In 2012, Dr. Mouen Khashab, professor in the Division of Gastroenterology & Hepatology, pioneered peroral endoscopic myotomy (POEM) to treat esophageal achalasia – a disorder of the esophagus that makes swallowing difficult. POEM is a minimally invasive procedure using an endoscope that goes through the mouth instead of making an incision in the skin. It has become the go-to treatment for achalasia since it was first introduced nearly a decade ago. However, post-POEM acid reflux has remained a problem in patients suffering from the digestive disorder.
In an effort to reduce acid reflux, known as gastro-esophageal reflux, in patients with achalasia, Dr. Khashab and his team now also use the endoscope to perform a procedure designed to prevent acid and stomach contents from backing up into the esophagus. The procedure, known as a fundoplication, involves wrapping part of the stomach around the bottom of the esophagus, creating an anti-reflux valve.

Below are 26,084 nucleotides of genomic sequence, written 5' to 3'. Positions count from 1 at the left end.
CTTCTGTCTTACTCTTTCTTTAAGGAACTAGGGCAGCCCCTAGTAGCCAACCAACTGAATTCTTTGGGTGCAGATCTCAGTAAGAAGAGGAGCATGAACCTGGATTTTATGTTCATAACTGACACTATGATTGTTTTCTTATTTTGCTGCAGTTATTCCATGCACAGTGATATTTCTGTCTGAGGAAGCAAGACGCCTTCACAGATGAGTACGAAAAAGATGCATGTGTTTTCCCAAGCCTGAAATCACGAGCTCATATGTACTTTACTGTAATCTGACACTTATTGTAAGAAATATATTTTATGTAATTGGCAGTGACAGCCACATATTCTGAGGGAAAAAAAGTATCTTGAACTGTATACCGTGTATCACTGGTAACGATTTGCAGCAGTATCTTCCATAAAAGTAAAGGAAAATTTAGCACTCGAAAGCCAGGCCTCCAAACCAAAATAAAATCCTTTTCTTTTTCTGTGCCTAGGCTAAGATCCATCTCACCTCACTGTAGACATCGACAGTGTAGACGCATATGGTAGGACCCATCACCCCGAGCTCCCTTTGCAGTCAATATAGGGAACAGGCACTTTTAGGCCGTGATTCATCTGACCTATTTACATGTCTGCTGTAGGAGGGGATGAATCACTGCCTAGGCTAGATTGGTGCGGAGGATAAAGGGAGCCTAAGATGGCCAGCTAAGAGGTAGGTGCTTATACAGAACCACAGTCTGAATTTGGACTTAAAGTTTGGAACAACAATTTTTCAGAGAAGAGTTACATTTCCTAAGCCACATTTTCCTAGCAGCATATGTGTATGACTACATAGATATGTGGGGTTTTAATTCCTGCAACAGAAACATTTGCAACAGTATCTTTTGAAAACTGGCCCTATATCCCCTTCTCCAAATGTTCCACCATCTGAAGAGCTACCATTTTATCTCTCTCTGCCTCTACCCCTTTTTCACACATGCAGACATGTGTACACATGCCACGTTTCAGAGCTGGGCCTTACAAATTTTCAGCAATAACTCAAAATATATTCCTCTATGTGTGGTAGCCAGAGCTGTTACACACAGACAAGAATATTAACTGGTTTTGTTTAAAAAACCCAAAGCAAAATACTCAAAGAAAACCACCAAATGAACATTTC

“Gastro-esophageal reflux disease occurs in 50 percent of achalasia patients after peroral endoscopic myotomy (POEM). The hope is that adding endoscopic fundoplication to the procedure (POEM+F) will diminish the occurrence of reflux and its long-term complications,” said Dr. Khashab. He and his team have successfully performed a total of 6 POEM+F procedures. All patients were able to be discharged home the following day in good health.
Dr. Amol Bapaye, an interventional gastrointestinal endoscopist who first performed the procedure in India, visited The Johns Hopkins Hospital in March to guide Dr. Khashab and his team through the procedure. This was the first time this breakthrough and innovative endoscopic intervention was performed in the U.S.